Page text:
Meanwhile, Williams takes other people's negativity as motivation. "Don't tell me what I deserve," she said. "I know what I deserve and I will work for what I deserve and I will get what I work for, but don't just tell me I can't have it because of how I was born."

Fight Now For Later

While the fight for equality can be frustrating and draining at times, these women continue to stay motivated. For Knight, it's the next generation that propels her forward. She elaborated, "It's far greater than me individually or my teammates. It's really about that young girl that's at our game and needs to see something to be that." Knight wants to "really push the sport forward ... so when [that girl] grows up, she doesn't even have to think about this stuff."

Sadler couldn't help agreeing about raising her voice to create a better future. "I now feel like it's an actual duty and an obligation at this point," she said. "We have to change the landscape, and if we don't, we won't have done our jobs."

Speaking to that same goal, Becca Roux, executive director at the U.S. Women's National Team Players Association, told Bustle after the event, "You hope that it has the ripple effects that go on to not only the next generation of women soccer players, but other athletes in other areas and other women in all industries."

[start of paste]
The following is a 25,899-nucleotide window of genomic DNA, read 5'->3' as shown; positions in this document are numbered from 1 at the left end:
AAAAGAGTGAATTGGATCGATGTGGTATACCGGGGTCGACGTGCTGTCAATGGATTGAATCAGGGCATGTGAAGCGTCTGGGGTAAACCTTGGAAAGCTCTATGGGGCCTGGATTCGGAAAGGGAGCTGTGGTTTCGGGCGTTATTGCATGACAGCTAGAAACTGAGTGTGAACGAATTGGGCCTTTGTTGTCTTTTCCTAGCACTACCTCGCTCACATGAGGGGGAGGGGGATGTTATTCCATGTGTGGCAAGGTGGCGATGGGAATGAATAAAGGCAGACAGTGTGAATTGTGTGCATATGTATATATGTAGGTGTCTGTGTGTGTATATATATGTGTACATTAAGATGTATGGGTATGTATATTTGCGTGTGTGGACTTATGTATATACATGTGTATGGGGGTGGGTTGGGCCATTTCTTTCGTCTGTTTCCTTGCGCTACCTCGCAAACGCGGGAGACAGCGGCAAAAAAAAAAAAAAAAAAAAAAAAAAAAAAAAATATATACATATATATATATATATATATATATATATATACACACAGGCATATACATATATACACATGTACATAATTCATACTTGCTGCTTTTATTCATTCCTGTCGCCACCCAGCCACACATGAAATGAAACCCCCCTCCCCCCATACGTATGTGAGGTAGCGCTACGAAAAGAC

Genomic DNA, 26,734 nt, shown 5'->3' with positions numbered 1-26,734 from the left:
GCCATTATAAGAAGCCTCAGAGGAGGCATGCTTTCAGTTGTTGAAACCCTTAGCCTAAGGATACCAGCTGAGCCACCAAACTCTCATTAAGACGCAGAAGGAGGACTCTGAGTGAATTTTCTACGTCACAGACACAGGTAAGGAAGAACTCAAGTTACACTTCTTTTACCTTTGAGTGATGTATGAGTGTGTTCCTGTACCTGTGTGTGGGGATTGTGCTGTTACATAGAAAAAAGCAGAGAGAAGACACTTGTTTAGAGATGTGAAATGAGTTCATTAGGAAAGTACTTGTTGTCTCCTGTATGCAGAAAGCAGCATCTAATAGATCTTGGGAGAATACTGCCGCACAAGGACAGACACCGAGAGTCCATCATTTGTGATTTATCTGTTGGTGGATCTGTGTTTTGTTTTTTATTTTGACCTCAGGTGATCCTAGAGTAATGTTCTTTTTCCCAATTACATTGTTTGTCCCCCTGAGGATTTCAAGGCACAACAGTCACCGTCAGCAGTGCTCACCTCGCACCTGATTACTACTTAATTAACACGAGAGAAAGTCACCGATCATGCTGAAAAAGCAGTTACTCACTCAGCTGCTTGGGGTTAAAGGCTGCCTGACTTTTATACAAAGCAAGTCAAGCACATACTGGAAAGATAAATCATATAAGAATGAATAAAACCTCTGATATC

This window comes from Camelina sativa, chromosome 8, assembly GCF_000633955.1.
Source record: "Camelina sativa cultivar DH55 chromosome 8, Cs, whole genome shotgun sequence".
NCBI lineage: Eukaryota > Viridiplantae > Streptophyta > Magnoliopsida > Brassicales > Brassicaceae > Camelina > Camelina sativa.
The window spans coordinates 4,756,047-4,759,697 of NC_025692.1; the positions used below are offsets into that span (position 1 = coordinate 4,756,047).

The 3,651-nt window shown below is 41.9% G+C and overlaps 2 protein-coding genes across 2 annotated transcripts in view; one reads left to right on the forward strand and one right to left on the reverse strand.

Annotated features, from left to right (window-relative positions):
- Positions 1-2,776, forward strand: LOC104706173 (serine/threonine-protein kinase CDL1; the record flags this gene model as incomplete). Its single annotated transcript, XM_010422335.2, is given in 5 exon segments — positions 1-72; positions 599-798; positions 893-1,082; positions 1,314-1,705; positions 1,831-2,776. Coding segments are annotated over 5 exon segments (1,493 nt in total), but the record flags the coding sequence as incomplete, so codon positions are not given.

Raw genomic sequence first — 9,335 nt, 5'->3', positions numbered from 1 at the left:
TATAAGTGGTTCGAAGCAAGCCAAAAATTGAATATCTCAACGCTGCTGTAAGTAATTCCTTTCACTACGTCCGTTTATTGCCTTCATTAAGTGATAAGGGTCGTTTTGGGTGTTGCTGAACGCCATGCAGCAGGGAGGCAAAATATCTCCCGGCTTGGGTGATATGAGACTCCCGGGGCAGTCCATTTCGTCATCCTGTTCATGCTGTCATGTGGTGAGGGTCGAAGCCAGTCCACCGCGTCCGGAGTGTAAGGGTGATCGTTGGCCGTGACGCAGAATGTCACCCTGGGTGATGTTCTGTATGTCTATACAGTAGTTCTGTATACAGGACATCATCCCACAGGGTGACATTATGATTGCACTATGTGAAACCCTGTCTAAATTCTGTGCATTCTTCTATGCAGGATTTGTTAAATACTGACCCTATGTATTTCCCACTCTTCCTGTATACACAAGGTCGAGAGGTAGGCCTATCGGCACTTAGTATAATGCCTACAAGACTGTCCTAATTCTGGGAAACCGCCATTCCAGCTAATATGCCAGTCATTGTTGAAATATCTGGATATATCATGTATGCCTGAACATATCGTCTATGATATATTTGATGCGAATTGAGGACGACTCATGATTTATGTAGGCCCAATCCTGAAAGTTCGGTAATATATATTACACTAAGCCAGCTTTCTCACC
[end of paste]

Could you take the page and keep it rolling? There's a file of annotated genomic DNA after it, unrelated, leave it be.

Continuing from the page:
Take Things Into Your Own Hands

Instead of waiting around for someone else to do something, Knight explained, "If not me, then who? I can't pass up that responsibility." Williams learned a similar lesson from her mother. "You stand up for what's right and you don't stand up for what's wrong... That really helped me in my battle for equality and the one that continues to go on, because when it's wrong, you have to stand up and there's work to be done," the tennis star said.

Illustrating that theme, LUNA Bar decided to support the women's soccer team on Equal Pay Day 2019 in a major way. "We discovered there was this inequity in the roster bonus for when a team is selected to the World Cup," Ritu Mathur, LUNA's senior director of Brand Marketing, explained to Bustle. "And to us, it was just so strange. It's the same thing — you're either selected to this team or you're selected to that team, and one happens to be men and one happens to be women."

So the company took it upon themselves to close that gap, surprising each team member with the $31,250 roster bonus difference, as seen in the video above. Kit Crawford, the co-CEO of LUNA Bar, told Bustle, "We always say, 'Maybe someday we'll have this, or someday we'll have that.' Someday for me is right now. We need to start to pay people equally."

As for how change can happen, Williams suggested, "Definitely keeping the conversation going... and realizing this is real. This is affecting people around the world everyday." Crawford also hopes "the conversation gets louder." Luckily, with women like these keeping the momentum going, the discussion won't go away anytime soon, nor should it.